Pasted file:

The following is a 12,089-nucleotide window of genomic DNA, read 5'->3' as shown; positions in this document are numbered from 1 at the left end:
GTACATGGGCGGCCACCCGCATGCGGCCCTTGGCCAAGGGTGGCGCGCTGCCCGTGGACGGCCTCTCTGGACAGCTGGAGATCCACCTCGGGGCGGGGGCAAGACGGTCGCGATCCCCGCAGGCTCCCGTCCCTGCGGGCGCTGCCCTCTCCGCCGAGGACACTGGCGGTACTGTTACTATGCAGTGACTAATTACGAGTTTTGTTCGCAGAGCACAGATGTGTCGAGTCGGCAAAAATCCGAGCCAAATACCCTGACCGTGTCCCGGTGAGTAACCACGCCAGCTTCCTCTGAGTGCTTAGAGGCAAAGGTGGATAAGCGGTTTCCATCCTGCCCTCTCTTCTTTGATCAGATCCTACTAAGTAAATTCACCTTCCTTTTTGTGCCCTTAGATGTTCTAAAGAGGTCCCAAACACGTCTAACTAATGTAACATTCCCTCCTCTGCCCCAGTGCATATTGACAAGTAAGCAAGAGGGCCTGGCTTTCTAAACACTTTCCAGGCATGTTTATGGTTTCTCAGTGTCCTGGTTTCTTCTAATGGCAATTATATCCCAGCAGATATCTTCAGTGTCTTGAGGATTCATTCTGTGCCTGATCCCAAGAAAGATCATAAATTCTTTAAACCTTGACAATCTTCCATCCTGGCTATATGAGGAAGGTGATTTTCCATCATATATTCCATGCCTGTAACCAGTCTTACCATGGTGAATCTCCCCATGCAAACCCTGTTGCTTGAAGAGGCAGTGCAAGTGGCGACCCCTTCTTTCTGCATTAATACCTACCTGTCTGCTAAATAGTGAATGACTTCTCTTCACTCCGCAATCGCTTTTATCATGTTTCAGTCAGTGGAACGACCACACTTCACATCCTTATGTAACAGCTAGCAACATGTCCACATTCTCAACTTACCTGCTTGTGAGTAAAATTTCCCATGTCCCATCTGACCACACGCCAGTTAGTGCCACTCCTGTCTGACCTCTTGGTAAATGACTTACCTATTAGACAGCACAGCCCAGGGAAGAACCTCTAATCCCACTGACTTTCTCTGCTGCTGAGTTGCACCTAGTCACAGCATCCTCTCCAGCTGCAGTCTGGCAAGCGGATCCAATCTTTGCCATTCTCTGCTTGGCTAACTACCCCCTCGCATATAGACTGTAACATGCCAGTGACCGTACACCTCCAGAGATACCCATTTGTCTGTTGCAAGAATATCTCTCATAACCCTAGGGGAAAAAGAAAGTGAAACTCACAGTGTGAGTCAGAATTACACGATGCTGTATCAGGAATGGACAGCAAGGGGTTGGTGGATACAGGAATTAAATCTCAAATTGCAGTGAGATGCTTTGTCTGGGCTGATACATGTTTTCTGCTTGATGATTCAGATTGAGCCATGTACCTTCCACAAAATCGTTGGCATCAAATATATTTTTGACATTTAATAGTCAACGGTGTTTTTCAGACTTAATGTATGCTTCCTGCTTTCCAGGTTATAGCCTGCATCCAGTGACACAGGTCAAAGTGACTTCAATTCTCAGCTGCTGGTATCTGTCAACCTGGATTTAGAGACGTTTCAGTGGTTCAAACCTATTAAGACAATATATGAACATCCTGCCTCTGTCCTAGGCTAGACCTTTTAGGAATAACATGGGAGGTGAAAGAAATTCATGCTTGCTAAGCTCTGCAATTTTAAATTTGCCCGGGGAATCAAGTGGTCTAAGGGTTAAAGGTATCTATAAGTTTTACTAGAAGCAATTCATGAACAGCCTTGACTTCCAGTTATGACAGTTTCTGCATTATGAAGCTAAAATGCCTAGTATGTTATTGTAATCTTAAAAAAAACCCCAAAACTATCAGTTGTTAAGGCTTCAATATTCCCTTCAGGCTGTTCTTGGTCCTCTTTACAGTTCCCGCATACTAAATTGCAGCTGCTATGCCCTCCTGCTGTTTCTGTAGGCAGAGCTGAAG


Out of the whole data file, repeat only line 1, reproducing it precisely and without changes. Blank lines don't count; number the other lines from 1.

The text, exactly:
The following is a 12,089-nucleotide window of genomic DNA, read 5'->3' as shown; positions in this document are numbered from 1 at the left end: